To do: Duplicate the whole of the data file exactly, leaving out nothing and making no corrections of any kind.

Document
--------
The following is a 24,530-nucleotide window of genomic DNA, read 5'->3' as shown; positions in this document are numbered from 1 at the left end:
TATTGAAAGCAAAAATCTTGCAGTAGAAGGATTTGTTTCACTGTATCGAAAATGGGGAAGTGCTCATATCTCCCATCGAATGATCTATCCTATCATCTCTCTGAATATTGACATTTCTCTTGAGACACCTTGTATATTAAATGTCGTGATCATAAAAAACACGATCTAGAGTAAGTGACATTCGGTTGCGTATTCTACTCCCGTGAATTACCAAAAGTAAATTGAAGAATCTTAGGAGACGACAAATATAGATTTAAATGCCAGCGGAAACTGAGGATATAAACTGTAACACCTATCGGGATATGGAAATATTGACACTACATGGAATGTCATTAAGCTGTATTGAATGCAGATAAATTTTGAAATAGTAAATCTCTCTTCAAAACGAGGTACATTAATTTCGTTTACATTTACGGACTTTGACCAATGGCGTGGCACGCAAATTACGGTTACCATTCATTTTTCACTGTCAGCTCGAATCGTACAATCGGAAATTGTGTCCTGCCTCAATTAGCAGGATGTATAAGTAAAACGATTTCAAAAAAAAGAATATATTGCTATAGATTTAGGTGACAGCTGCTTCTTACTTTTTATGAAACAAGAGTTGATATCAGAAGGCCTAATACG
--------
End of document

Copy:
The following is a 24,530-nucleotide window of genomic DNA, read 5'->3' as shown; positions in this document are numbered from 1 at the left end:
TATTGAAAGCAAAAATCTTGCAGTAGAAGGATTTGTTTCACTGTATCGAAAATGGGGAAGTGCTCATATCTCCCATCGAATGATCTATCCTATCATCTCTCTGAATATTGACATTTCTCTTGAGACACCTTGTATATTAAATGTCGTGATCATAAAAAACACGATCTAGAGTAAGTGACATTCGGTTGCGTATTCTACTCCCGTGAATTACCAAAAGTAAATTGAAGAATCTTAGGAGACGACAAATATAGATTTAAATGCCAGCGGAAACTGAGGATATAAACTGTAACACCTATCGGGATATGGAAATATTGACACTACATGGAATGTCATTAAGCTGTATTGAATGCAGATAAATTTTGAAATAGTAAATCTCTCTTCAAAACGAGGTACATTAATTTCGTTTACATTTACGGACTTTGACCAATGGCGTGGCACGCAAATTACGGTTACCATTCATTTTTCACTGTCAGCTCGAATCGTACAATCGGAAATTGTGTCCTGCCTCAATTAGCAGGATGTATAAGTAAAACGATTTCAAAAAAAAGAATATATTGCTATAGATTTAGGTGACAGCTGCTTCTTACTTTTTATGAAACAAGAGTTGATATCAGAAGGCCTAATACG